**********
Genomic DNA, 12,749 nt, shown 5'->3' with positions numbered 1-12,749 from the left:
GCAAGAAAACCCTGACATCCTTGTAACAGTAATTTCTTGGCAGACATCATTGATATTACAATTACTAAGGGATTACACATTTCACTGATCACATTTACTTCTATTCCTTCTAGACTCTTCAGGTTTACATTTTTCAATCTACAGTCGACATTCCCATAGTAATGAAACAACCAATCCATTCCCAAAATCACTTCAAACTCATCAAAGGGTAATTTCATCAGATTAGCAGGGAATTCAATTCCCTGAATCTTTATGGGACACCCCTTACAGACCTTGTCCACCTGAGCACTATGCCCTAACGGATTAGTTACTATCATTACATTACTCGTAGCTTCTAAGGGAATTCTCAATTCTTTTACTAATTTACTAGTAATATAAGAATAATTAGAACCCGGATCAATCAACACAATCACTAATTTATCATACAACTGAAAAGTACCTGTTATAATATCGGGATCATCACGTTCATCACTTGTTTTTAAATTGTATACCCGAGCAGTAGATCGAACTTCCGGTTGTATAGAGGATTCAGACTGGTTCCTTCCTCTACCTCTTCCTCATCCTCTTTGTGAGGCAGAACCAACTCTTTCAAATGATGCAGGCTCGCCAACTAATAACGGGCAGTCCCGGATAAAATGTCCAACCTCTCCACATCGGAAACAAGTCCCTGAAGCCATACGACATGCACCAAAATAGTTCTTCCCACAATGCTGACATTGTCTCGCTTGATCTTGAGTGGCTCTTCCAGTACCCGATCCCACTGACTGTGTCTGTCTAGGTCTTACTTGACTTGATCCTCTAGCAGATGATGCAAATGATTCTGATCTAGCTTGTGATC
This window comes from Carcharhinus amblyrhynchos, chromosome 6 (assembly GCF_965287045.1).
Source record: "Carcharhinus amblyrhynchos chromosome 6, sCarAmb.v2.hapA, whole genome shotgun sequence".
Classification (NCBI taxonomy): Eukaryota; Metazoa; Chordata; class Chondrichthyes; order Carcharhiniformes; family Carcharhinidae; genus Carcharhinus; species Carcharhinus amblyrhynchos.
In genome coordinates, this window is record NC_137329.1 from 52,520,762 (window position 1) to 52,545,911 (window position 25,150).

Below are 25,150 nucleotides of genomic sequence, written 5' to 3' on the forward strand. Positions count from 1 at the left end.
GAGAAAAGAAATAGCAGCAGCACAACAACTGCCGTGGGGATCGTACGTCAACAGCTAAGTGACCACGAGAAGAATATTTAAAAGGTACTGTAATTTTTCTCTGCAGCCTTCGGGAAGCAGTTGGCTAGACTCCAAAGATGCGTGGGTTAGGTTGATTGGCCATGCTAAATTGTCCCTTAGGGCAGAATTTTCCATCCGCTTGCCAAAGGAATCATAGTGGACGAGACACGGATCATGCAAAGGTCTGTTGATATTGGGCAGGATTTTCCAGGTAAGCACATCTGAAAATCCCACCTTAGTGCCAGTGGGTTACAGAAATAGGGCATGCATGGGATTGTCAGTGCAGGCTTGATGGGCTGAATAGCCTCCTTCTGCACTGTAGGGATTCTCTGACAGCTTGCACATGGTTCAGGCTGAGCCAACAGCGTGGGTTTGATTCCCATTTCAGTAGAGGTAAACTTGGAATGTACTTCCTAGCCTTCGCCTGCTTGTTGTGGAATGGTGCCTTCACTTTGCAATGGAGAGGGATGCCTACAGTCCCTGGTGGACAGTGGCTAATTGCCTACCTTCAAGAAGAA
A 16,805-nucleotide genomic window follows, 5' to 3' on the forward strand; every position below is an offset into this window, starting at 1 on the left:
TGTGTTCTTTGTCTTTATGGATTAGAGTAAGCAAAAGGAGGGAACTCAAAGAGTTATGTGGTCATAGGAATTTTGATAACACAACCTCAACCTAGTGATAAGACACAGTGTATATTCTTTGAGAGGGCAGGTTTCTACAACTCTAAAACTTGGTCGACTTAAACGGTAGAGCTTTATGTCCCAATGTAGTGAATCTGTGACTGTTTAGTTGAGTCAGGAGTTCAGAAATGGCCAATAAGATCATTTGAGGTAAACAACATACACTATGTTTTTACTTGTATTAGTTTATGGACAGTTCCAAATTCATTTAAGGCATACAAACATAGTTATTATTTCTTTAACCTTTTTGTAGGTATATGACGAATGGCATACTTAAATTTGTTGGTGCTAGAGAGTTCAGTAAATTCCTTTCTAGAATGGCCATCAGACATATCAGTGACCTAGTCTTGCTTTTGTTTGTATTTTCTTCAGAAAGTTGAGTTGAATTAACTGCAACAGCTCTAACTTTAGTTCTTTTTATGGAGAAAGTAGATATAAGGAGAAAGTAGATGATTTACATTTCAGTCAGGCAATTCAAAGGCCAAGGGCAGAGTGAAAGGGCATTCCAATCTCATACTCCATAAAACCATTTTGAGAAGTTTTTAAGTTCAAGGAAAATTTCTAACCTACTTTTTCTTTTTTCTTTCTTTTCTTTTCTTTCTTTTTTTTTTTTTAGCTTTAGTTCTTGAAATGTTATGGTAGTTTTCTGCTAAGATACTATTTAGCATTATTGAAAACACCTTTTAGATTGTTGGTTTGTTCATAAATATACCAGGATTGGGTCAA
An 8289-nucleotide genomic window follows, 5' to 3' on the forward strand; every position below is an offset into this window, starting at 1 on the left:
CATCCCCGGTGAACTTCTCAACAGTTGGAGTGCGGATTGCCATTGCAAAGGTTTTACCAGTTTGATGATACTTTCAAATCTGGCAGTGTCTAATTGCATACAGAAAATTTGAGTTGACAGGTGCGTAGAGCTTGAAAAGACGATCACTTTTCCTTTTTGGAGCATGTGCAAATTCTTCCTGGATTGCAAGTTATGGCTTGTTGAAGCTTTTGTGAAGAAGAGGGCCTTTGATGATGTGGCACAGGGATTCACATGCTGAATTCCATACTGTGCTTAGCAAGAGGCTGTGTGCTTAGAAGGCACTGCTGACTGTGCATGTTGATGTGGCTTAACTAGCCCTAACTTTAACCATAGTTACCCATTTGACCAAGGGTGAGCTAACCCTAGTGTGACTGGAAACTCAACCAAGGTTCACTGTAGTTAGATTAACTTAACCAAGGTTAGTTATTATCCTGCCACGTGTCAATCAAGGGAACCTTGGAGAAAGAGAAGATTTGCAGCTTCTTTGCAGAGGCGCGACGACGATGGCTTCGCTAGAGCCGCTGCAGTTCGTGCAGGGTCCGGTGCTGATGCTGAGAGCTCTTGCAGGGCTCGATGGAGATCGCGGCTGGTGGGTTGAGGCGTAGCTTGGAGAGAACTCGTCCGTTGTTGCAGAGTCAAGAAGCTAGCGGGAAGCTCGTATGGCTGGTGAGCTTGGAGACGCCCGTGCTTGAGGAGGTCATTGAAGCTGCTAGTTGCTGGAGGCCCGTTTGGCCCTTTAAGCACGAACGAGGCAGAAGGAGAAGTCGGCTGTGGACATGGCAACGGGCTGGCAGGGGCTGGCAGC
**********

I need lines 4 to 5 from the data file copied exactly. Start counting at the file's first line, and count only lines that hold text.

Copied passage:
Source record: "Carcharhinus amblyrhynchos chromosome 6, sCarAmb.v2.hapA, whole genome shotgun sequence".
Classification (NCBI taxonomy): Eukaryota; Metazoa; Chordata; class Chondrichthyes; order Carcharhiniformes; family Carcharhinidae; genus Carcharhinus; species Carcharhinus amblyrhynchos.